There are many requirements in New York estate law concerning the proper execution of a Last Will and Testament. The basic statute setting forth these rules is Estates, Powers and Trusts Law (“EPTL”) section 3-2.1 entitled “Execution and attestation of wills; formal requirements”. The validity of a Will requires that a testator sign the Will at the end and that there be two attesting witnesses.
When the statutory formalities to execute a Will are not adhered to there may be estate litigation when the document is presented for probate. An interested party may file Objections to the Will that result in a Will Contest. The New York Probate Lawyer Blog contains many articles concerning estate administration and the probating of Wills.
A Will can be changed or revised as many times as a person desires to do so. However, there are also certain requirements that must followed in order to accomplish a successful revocation. EPTL section 3-4.1 entitled “Revocation of Wills; effect on codicils” contain rules regarding revocation. The statute says that a Will can be revoked or changed by executing another Will or by certain acts of mutilation or obliteration.
There are many instances where individuals may want to change their Wills but fail to comply with the statutory mandates. For example, it is usually improper to just make handwritten changes on some provisions of a duly executed Will. Unless the changes are made and witnessed in the manner required for the proper execution of a Will, the Court typically ignores the changes and admits the Will to probate in its original form.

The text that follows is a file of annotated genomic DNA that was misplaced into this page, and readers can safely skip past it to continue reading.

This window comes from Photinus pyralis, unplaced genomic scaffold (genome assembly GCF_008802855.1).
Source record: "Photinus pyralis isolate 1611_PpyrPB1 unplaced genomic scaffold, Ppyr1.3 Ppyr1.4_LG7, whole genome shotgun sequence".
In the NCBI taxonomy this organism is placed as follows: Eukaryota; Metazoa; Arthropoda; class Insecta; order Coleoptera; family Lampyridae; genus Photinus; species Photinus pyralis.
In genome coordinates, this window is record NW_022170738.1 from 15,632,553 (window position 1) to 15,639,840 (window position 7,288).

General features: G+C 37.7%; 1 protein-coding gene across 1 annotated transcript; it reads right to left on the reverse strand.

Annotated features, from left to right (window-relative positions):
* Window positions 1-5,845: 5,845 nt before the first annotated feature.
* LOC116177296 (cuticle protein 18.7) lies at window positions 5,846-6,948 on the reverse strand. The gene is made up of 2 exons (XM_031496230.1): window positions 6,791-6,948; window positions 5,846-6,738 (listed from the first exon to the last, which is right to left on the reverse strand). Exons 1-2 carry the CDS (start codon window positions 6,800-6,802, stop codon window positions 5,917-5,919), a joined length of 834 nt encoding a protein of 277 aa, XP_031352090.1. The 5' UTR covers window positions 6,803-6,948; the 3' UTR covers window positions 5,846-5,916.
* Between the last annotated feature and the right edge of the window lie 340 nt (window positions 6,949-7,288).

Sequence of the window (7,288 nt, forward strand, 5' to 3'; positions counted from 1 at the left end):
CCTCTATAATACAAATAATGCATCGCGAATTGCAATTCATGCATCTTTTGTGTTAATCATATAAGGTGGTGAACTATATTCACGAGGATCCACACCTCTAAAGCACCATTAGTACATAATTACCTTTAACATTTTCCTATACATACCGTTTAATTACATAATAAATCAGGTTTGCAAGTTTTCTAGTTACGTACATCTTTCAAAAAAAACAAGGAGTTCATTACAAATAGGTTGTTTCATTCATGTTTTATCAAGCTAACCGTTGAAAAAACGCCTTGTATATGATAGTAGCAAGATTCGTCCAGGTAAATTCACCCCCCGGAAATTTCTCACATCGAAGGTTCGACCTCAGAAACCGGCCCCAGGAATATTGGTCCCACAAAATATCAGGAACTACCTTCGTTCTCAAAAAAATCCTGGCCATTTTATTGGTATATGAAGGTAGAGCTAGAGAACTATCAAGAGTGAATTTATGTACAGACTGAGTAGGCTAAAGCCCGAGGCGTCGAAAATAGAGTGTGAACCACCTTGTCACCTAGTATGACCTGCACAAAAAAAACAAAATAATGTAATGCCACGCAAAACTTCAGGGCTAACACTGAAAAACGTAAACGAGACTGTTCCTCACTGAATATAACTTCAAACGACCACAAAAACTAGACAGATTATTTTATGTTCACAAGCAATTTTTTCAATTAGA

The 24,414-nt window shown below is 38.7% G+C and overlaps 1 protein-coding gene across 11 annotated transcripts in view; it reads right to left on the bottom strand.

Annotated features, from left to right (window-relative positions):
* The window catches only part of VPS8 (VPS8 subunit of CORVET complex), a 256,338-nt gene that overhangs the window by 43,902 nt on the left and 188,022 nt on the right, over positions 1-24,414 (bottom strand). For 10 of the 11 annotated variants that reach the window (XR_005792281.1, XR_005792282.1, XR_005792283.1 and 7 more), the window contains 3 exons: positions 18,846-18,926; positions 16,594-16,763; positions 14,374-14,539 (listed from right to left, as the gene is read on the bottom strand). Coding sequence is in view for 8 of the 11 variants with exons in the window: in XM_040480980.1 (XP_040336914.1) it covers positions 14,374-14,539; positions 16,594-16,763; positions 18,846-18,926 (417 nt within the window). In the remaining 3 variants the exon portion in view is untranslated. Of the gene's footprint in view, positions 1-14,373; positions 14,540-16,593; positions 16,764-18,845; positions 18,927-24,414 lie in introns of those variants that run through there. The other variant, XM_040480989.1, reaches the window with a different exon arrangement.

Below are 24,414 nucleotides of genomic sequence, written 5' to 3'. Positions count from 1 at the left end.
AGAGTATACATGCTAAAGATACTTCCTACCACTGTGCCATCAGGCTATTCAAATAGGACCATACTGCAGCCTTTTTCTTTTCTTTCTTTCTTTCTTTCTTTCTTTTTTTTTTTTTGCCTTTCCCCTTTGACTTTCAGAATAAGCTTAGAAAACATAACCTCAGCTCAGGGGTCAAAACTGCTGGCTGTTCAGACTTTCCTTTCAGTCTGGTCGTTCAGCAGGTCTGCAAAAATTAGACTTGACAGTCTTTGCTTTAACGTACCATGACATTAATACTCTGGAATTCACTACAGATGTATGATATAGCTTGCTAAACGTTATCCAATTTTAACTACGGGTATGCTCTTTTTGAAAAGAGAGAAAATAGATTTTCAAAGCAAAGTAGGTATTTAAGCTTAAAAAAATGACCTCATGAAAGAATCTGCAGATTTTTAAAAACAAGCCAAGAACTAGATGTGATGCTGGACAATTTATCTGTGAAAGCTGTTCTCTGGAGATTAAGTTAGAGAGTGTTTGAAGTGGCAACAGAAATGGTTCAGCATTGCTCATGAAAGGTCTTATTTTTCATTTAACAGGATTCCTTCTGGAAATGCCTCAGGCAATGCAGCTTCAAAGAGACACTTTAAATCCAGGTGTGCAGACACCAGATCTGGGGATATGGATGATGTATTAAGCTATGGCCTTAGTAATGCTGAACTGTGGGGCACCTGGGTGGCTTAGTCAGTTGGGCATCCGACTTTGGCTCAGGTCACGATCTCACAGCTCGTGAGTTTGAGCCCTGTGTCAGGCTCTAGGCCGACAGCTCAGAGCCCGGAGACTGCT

I recently had occasion to represent clients in a Manhattan estate case who sought to admit a Will to probate where the decedent had made handwritten changes to some, but not all, of the provisions. The name of the case was Estate of Mandel. It was decided on August 15, 2019 by Manhattan Surrogate Nora Anderson. In Mandel the decedent had executed a valid Will but then later on made handwritten changes on 9 of 27 pages and in 7 of the 15 Will articles.
The Court granted summary judgment to the petitioners (my clients) and admitted the Will to probate in its original form. It was found that the partial changes did not constitute a complete obliteration of the Will or its vital parts. Since the statutory formalities were not followed, the Court said that the intent of the testator in making the changes was not to be considered.
As can be seen from Mandel, it is very important to create and change Wills, as well as other important documents, according to estate and trust law requirements. I have represented many individuals in contested probate and administration cases. Call me now if you have a question or issue concerning a trust or estate. We offer reasonable and flexible fee arrangements and personal representation.
New York Trusts and Estates Attorney Jules Martin Haas has helped many clients over the past 30 years resolve issues relating to probate and estate settlement throughout New York City including the Bronx, Brooklyn and Manhattan. If you or someone you know has any questions regarding these matters, please contact me at (212) 355-2575 for an initial free consultation.